A majority of the judges of the Court of Appeals affirmed the trial court's judgment. (2) In its opinion, the majority acknowledged that, in Feves v. Feves, 198 Or 151, 254 P2d 694 (1953), this court had held that a post-dissolution increase in a payor spouse's income ordinarily does not constitute changed circumstances warranting an attendant increase in spousal support. However, the Court of Appeals majority determined:

"This is not an ordinary case. Here, the evidence established that husband had resumed an income level commensurate with the parties' predissolution standard of living and that the resumption was not attributable to any post-dissolution enhancement of husband's own personal qualifications or accomplishments. Thus, wife was not seeking increased support based on post-dissolution income increases (1) that exceeded the marital standard of living; or (2) that wife had not, by reason of her marital contributions to husband's earning capacity, helped produce."

Weber, 184 Or at 202. From that determination, the majority held that Feves

"does not control where, as here, wife has established that (1) the post-dissolution increase in husband's income was not the product of any post-dissolution enhancement of his personal qualifications or accomplishments and (2) it merely restored husband's income to a level that is consistent with the standard of living that the parties enjoyed during the marriage."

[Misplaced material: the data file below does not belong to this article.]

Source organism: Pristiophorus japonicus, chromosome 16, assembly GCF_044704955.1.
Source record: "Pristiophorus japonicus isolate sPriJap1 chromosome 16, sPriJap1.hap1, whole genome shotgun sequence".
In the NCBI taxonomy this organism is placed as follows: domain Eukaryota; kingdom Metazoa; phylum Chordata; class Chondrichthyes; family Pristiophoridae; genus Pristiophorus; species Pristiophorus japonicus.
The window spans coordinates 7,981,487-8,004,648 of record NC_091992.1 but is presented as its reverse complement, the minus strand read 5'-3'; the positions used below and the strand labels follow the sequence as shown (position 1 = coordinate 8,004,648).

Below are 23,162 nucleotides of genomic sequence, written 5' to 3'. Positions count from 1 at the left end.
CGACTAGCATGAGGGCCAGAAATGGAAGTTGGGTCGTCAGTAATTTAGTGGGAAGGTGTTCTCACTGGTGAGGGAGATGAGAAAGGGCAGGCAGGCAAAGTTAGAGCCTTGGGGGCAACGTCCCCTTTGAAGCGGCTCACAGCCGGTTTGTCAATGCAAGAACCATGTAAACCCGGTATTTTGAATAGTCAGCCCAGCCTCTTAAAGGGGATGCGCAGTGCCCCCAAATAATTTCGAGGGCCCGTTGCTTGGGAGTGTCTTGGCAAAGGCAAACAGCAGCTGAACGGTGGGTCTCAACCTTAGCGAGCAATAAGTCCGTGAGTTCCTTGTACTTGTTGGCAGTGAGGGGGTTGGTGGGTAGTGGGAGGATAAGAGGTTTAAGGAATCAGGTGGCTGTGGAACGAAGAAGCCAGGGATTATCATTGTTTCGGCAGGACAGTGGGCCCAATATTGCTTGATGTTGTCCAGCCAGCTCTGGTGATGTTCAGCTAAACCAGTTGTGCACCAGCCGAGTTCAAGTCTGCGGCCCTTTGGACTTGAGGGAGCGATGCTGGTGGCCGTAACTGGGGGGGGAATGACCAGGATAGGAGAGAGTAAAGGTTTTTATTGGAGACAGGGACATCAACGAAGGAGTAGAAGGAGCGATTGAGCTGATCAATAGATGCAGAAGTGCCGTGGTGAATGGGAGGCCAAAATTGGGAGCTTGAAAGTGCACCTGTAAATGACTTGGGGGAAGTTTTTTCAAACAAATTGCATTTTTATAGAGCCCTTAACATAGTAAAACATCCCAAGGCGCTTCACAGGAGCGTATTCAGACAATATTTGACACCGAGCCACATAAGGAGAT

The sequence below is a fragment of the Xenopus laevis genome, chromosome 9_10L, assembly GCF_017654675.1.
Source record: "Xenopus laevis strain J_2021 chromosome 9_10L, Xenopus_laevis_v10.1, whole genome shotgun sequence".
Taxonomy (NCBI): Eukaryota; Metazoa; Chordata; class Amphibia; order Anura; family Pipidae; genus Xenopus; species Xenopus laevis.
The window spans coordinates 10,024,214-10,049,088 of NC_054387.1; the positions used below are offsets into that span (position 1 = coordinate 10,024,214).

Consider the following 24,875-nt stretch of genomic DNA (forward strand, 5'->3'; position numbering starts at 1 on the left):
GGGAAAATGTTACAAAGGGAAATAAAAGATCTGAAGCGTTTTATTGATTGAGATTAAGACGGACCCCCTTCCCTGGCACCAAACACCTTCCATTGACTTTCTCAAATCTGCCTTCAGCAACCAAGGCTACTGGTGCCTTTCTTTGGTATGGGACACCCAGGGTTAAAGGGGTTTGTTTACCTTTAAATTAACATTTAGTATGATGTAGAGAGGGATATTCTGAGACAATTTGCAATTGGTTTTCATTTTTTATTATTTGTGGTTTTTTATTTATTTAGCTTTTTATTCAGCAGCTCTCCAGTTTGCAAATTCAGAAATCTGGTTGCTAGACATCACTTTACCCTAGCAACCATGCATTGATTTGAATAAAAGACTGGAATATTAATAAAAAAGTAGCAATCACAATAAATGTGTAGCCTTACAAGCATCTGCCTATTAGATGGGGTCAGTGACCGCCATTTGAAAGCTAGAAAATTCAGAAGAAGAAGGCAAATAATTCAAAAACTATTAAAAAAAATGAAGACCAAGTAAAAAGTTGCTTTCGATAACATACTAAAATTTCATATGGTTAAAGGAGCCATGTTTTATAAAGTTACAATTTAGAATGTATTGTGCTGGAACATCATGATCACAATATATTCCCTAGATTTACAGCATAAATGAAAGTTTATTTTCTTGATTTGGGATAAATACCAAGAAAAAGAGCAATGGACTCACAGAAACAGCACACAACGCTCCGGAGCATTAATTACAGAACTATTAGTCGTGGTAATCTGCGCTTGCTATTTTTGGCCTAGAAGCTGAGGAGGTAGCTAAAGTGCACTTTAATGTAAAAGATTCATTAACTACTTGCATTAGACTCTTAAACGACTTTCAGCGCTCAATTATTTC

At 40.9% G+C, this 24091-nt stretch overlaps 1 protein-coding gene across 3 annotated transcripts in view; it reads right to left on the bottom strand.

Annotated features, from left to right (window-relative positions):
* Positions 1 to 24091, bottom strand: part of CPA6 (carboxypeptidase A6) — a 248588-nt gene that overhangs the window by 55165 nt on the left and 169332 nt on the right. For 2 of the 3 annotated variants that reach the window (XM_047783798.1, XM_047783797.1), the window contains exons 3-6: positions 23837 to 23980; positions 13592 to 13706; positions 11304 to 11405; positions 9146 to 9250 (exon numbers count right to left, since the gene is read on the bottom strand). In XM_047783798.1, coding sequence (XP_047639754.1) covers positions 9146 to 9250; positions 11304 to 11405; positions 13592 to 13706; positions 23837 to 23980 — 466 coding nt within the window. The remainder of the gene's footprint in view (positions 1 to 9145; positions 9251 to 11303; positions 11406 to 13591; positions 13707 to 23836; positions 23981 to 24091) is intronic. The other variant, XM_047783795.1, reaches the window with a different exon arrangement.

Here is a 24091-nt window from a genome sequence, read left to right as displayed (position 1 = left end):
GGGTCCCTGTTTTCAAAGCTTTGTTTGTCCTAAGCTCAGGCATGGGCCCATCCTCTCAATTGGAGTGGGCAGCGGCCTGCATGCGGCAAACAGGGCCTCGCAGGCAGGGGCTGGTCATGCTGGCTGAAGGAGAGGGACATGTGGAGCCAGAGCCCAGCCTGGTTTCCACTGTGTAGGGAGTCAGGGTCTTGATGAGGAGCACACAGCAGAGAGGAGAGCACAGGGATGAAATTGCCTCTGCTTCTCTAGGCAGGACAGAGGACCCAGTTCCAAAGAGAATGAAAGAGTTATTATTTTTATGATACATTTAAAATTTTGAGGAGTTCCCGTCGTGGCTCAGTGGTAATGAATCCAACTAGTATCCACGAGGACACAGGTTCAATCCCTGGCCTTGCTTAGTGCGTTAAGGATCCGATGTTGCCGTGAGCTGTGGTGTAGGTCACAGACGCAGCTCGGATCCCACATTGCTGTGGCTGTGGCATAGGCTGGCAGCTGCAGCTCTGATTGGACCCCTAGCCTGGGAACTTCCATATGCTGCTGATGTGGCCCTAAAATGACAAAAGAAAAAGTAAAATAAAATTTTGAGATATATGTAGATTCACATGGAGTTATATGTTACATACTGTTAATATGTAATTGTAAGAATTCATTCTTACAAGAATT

Id. Ultimately, the majority concluded that the trial court did not err in increasing wife's spousal support based on husband's increased post-dissolution income.

Instead of focusing on the modification statute, ORS 107.135, the parties have focused, as did the majority and the dissent in the Court of Appeals, exclusively on the application of this court's decision in Feves. (3) Although we ultimately conclude that the Feves decision contributes to our understanding of ORS 107.135 and, therefore, is important to the resolution of this case, we consider it important to highlight the position that Feves and other decisions of this court occupy within the hierarchical order of family law. To the extent that the legislature has enacted pertinent statutes, those statutes are the primary source of law and policy regarding family law issues in Oregon. This court is responsible for applying those legislative directives.

In this case, ORS 107.135(3)(a) and (4)(b) are pertinent to the resolution of wife's motion to modify the spousal support award. ORS 107.135(3) provides, in part:

"In a proceeding under this section to reconsider the spousal or child support provisions of the judgment, the following provisions apply: